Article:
Women's and Children's Hospital, Adelaide
Burns information for consumers

Burns information for consumers

Burns prevention

Learn Don't Burn

Campfire Safety:

    PDF iconbrochure (623kb)  |  PDF iconposter (640kb)

Cooking Safety:

    PDF iconbrochure (463kb)  |  PDF iconposter (2.3mb)

Hot water burns like fire:

   PDF iconbrochure (357kb)  |  PDF iconposter (1.1mb)

Hot surface burns:

   PDF iconbrochure (653kb)  |  PDF iconposter (633kb)

Treadmill burns:

   PDF iconbrochure (592kb)  |  PDF iconposter (1.5mb)

Causes of burns

There are six main causes of burns in children.

 

Cause

%

Description

Depth

1.

Scalds

60%

This burn is a result of hot liquid, usually hot tea, coffee or bath water. These burns are most common in the infant-pre school age group. At this age children are very fast and unpredictable in their behaviour.

Superficial – Deep

2.

Flame

25%

Results from an open flame or explosion. These burns are also associated with flash burns, where the skin is burnt from the heat of the surrounding flames. These burns are most often seen in toddlers playing with matches or teenagers experimenting.

Partial – Deep

3.

Contact

10%

Burn from touching a hot surface, for example a hot iron or oven door.

Superficial – Deep

4.

Electrical

2%

Exposure to a live current, for example putting a knife into a power point.

Deep

5.

Chemical

2%

Contact with a chemical substance. This may be on the skin or swallowed. This includes drinking liquids such as drain cleaner.

Partial – Deep

6.

Sun

1%

Exposure to excess of the suns ultraviolet rays.

Superficial – Partial

Approximate Time for a Serious Scald to Happen to a Child

Type of Liquid

Temperature

Time

Boiling water from a kettle

100°C

< 1 sec

Cup of tea/coffee

70-95°C

< 1 sec

Hot water from the tap

60°C

1 sec

Hot water from a kettle 5-10 mins after boiling

55°C

10 sec

Hot water from a tap with a temp regulator

50°C

5 mins

Burns Presentations by Age

Each year scalds account for approximately 60% of paediatric burns. The type of burns we see vary depending on the age group of the patient.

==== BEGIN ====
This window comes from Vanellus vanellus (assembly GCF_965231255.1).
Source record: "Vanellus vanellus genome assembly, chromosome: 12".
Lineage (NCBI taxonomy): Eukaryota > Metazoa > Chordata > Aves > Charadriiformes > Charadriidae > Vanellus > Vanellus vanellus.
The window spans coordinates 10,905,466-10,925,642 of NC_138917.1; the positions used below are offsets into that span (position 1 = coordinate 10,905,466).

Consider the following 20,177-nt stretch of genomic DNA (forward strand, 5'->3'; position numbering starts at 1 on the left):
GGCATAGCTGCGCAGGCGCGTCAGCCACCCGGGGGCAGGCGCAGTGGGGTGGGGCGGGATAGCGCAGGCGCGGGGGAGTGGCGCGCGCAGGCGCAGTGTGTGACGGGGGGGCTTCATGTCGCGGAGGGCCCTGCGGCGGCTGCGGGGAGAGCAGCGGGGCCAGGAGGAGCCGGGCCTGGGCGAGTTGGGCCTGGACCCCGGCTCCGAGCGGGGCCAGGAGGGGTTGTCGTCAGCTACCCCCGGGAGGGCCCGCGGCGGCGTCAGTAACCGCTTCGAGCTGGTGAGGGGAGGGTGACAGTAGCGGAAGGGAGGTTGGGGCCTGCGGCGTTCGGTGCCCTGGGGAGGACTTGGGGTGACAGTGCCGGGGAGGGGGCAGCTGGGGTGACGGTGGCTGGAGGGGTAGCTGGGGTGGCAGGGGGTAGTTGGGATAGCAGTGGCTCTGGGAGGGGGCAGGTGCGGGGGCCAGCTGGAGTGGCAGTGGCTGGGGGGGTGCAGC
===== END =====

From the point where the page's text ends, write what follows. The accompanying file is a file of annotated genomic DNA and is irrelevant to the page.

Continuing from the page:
• 0–2 years of age
    The most common types of burns are scalds caused by hot cups of tea or coffee. Many of these require skin grafting. Immersions in hot baths also account for a percentage of severe burns in this age group.
  • 2–5 years of age
    Scalds still account for the majority of burns due to hot cups of tea or coffee, as well as water from electric jugs/kettles and teapots. Flame burn also make up a large percentage of burns in this age group from clothes catching alight from open fires or heaters or from the child playing with cigarette lighters or matches.
  • Up to the age of 5 years
    Contact burns frequently occur in winter when a child either falls or touches a heater. The resulting burns are usually to the hands, face or buttocks. Solid fuel heaters are often involved.
  • 5 –16 years of age
    Scalds make up a smaller proportion of burns, burns are more likely due to accidents while cooking or from spilling hot water while having steam inhalations. Flame burns caused by a combination of matches and flammable liquids are common with boys in this age group, and often result in very extensive burns.

First Aid

  • REMOVE THE HEAT SOURCE
    For flame burns "Stop, Drop and Roll" – extinguish flame with a blanket.
    Remove clothing to affected areas.
  • COOL THE WOUND
    Use cool running water for 20 minutes to cool the wound. Do not use ice.
  • REMOVE CONSTRICTIVE JEWLERY TO EFFECTED AREAS
    Watches, rings, bracelets and necklaces are a heat source and can cause burning to continue.
  • COVER IN CLING WRAP
    This will keep the wound clean and keep out the air.
  • SEEK MEDICAL HELP

Contacts

Burns Advanced Nurse Consultant – (08) 8161 7000 page 4258

Burns Fellow – (08) 8161 7000 during hours

On-call Surgical Registrar for Burns – (08) 8161 7000 out of hours

WCH page link iconBack to Paediatric Burns Service

last modified: 03 Jun 2019